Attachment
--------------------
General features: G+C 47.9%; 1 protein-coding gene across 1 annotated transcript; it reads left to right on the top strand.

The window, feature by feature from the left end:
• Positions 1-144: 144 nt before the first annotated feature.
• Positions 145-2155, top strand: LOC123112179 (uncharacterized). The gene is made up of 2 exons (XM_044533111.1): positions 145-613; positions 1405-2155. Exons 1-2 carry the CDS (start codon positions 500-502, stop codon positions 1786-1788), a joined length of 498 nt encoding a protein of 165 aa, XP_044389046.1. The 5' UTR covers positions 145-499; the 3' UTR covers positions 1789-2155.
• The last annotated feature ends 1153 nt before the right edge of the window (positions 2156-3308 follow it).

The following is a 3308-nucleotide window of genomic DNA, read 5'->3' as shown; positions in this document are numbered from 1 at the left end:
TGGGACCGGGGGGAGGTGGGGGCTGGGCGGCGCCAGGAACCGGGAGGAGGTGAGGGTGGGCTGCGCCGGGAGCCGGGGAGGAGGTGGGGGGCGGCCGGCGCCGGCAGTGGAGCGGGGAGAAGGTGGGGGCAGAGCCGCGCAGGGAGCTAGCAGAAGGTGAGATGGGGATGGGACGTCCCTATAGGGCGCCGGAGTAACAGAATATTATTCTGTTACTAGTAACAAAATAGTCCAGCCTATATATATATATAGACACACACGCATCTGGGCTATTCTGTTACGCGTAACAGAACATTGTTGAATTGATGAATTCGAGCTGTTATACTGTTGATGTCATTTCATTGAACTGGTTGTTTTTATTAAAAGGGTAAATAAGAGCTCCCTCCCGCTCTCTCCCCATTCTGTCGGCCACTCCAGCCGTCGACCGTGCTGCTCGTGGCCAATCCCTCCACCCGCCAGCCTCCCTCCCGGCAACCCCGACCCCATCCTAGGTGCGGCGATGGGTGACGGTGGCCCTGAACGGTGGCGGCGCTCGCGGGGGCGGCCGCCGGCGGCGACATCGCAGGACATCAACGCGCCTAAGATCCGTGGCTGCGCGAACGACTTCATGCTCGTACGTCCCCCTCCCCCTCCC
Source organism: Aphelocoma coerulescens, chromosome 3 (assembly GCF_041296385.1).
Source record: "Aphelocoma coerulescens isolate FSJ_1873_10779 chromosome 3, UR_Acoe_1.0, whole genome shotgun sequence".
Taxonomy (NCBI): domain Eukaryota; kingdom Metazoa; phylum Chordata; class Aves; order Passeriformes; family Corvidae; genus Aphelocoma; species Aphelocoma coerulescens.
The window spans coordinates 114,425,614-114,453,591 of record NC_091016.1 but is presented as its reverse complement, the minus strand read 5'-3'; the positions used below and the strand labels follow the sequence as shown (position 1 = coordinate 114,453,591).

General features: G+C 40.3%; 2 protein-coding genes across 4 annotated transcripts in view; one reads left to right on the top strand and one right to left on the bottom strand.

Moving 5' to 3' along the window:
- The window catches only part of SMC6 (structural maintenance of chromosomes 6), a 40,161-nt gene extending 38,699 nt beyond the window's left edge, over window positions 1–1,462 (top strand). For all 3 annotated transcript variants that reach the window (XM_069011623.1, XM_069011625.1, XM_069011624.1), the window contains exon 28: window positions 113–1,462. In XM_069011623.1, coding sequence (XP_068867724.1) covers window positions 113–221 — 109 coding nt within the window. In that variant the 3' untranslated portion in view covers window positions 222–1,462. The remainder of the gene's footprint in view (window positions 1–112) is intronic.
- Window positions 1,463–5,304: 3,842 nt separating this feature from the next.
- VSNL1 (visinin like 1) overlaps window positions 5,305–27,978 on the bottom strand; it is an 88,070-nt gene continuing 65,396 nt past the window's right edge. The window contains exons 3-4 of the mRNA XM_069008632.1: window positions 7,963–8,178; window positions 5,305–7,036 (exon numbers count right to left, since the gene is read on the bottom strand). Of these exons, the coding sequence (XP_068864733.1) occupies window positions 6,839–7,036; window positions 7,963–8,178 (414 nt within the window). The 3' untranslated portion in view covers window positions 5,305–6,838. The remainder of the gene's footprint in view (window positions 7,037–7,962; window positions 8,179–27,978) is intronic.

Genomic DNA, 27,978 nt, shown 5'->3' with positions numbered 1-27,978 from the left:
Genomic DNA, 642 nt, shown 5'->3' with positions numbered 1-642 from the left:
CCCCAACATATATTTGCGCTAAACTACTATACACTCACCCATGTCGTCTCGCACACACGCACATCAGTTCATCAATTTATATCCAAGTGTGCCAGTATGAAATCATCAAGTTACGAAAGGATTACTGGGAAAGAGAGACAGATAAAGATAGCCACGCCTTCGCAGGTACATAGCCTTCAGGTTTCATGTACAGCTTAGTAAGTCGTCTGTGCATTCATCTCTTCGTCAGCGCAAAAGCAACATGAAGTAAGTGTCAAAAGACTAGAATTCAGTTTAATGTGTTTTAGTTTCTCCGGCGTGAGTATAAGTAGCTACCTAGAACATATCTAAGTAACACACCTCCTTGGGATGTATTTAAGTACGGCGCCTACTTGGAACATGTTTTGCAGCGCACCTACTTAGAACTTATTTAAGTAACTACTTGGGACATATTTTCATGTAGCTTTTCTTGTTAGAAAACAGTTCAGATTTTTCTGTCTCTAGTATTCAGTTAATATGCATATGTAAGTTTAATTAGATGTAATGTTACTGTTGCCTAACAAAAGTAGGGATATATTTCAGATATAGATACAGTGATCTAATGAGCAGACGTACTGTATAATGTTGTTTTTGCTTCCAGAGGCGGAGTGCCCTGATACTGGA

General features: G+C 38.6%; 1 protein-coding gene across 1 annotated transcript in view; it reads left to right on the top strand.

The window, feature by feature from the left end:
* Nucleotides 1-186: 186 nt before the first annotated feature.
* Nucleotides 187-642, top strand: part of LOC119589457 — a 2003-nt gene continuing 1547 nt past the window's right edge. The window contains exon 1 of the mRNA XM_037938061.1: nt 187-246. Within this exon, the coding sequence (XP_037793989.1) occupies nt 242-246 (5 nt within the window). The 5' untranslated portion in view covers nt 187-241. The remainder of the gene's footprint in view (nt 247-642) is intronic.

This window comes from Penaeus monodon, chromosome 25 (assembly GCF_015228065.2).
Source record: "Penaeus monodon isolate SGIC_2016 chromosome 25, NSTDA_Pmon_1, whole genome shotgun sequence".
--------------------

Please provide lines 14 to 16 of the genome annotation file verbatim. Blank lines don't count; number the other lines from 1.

- The window catches only part of SMC6 (structural maintenance of chromosomes 6), a 40,161-nt gene extending 38,699 nt beyond the window's left edge, over window positions 1–1,462 (top strand). For all 3 annotated transcript variants that reach the window (XM_069011623.1, XM_069011625.1, XM_069011624.1), the window contains exon 28: window positions 113–1,462. In XM_069011623.1, coding sequence (XP_068867724.1) covers window positions 113–221 — 109 coding nt within the window. In that variant the 3' untranslated portion in view covers window positions 222–1,462. The remainder of the gene's footprint in view (window positions 1–112) is intronic.
- Window positions 1,463–5,304: 3,842 nt separating this feature from the next.
- VSNL1 (visinin like 1) overlaps window positions 5,305–27,978 on the bottom strand; it is an 88,070-nt gene continuing 65,396 nt past the window's right edge. The window contains exons 3-4 of the mRNA XM_069008632.1: window positions 7,963–8,178; window positions 5,305–7,036 (exon numbers count right to left, since the gene is read on the bottom strand). Of these exons, the coding sequence (XP_068864733.1) occupies window positions 6,839–7,036; window positions 7,963–8,178 (414 nt within the window). The 3' untranslated portion in view covers window positions 5,305–6,838. The remainder of the gene's footprint in view (window positions 7,037–7,962; window positions 8,179–27,978) is intronic.